Plot spoilers to follow, if you don’t want to be spoiled for a 30 year old children’s movie.

After being introduced to the concept of witches by his grandmother (who lost her childhood friend to a child-hating witch), the protagonist, a young boy named Luke, is turned into a mouse as part of an evil plot by the Grand High Witch to destroy all the children in England. The witches of England have gathered under the guise of attending a dinner for “The Royal Society for the Prevention Of Cruelty to Children” at the same time that Luke and his grandmother are attending the same hotel while on a vacation for the grandmother’s health. He and another boy, Bruno, are used to demonstrate a potion that transforms children into mice so that they will be killed by exterminators, predators or the children’s own parents. As mice, the boys work with the grandmother to steal the potion from the grand high witch’s room to pour into the soup they will eat at that night’s celebratory dinner. They succeed and all the witches of England are transformed into mice in a delightfully terrifying transformation sequence which causes the whole ballroom to fall into chaos.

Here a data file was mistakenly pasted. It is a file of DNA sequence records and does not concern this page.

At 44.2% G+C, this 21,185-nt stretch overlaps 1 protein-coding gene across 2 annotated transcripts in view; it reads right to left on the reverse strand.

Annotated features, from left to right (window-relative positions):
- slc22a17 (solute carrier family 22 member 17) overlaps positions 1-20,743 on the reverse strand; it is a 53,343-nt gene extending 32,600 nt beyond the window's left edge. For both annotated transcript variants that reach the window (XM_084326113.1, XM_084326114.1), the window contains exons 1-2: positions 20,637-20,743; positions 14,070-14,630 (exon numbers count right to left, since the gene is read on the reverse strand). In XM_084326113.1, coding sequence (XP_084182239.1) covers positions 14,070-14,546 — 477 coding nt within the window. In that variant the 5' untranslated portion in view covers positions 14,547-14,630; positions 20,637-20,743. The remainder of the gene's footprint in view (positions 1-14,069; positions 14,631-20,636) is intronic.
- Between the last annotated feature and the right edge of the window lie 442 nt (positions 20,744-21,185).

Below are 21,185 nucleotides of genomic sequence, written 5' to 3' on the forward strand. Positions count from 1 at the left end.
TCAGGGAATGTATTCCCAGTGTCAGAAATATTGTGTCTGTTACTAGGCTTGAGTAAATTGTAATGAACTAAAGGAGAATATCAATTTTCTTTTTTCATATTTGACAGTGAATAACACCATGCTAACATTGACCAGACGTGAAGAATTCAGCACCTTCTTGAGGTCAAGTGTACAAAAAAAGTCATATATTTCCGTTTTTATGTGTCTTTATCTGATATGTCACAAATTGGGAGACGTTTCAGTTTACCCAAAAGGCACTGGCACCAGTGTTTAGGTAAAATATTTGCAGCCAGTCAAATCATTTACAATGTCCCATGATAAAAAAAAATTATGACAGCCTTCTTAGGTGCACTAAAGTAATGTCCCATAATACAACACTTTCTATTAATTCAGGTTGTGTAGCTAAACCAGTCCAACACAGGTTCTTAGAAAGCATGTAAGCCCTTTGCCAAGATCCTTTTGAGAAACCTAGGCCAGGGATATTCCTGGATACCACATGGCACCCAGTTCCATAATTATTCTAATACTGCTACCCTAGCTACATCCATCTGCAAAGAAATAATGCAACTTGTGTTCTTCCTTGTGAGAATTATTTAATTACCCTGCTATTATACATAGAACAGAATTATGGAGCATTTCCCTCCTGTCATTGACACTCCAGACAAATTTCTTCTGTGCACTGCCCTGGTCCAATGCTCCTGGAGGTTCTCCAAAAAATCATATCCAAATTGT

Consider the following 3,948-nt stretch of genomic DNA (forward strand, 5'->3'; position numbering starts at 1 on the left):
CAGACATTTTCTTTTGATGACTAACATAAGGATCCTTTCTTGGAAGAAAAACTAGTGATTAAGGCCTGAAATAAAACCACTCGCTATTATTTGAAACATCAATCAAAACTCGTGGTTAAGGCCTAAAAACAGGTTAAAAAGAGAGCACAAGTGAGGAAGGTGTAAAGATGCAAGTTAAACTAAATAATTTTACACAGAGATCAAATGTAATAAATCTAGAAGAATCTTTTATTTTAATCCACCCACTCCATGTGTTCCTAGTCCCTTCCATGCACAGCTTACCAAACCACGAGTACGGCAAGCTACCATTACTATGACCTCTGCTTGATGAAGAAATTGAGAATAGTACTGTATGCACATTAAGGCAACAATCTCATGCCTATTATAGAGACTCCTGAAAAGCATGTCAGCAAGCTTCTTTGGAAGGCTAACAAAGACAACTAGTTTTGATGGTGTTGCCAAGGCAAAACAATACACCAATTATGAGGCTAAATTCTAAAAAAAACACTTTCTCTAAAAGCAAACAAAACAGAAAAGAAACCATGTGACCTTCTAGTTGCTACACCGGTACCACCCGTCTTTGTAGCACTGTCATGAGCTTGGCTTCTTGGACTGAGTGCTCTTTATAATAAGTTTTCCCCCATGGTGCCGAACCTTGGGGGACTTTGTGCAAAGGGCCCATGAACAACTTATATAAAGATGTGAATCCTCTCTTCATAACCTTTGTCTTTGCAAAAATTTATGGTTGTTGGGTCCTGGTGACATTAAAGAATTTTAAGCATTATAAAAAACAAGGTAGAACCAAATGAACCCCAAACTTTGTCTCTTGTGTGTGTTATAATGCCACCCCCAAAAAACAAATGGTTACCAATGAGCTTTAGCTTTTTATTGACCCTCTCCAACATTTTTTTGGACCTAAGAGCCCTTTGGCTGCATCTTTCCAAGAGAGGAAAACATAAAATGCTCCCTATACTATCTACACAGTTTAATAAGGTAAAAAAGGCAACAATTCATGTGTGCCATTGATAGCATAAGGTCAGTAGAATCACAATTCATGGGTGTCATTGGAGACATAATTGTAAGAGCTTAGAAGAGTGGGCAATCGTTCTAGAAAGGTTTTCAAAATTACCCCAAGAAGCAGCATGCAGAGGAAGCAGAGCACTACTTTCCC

The messaging of Dahl’s books have always been a bit muddled; they flit between modern Brother’s Grimm-esque morality tales where the protagonist is put through repeated trials to come out stronger in spite of the troubles they’ve traversed but hinge on lazy stereotypes that no longer hold up to scrutiny under the lens of the modern day reader/film watcher. There is always a hapless fat child who acts a foil to the good thin child, or in this case a cabal of evil, ugly childless women who cause a boy to distrust the entire gender. The movie has deliberately softened the blow of the sexist undercurrents (I believe it’s much more overt in the original book) by introducing, in the last 20 seconds of the movie, a witch who was slighted by the Grand High Witch who now uses her powers for good instead of evil. Does this fix the narrative’s central misogynistic problem? Not entirely, and what it might attempt to solve completely obliterates the most important line, and message, of the film. Please understand that this is a book (and really, an author) who I feel explicit cognitive dissonance toward. I like many aspects of this story, but dislike much of it as well. I find myself excusing the worst parts of the story to uplift the parts that speak the most to me. Because of that I am asking you to indulge me when I discuss the final scene of both the movie and the book and why the change, while understandable, does the message to children a disservice.